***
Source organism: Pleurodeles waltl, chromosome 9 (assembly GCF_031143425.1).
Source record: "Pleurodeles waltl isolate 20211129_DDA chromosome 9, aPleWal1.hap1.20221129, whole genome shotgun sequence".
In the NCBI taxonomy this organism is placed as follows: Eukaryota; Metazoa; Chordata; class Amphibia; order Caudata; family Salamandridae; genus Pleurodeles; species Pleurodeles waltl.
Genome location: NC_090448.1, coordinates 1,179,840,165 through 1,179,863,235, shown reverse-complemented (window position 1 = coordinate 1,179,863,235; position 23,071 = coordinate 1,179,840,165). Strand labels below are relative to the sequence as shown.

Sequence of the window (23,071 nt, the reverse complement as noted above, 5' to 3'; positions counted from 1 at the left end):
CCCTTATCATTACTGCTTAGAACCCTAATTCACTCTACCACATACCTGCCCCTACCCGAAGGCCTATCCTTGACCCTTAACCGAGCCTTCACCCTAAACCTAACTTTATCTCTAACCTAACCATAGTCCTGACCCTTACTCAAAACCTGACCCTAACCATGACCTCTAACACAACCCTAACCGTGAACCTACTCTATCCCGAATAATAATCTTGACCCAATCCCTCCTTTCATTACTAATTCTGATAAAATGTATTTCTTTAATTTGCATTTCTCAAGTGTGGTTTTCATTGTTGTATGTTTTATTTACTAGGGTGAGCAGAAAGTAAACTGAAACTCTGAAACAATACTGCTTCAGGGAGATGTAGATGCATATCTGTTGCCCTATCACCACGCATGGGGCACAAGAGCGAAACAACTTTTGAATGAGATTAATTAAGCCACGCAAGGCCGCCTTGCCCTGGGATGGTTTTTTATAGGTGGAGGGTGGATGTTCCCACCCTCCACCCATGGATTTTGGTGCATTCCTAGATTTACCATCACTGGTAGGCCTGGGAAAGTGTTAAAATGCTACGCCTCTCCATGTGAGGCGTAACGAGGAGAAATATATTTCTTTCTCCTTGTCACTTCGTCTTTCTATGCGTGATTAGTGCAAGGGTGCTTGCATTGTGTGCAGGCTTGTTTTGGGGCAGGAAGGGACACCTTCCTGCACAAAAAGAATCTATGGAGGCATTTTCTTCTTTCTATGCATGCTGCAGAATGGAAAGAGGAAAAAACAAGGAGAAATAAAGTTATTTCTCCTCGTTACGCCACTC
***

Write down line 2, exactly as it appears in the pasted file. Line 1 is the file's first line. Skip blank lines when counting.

Source record: "Pleurodeles waltl isolate 20211129_DDA chromosome 9, aPleWal1.hap1.20221129, whole genome shotgun sequence".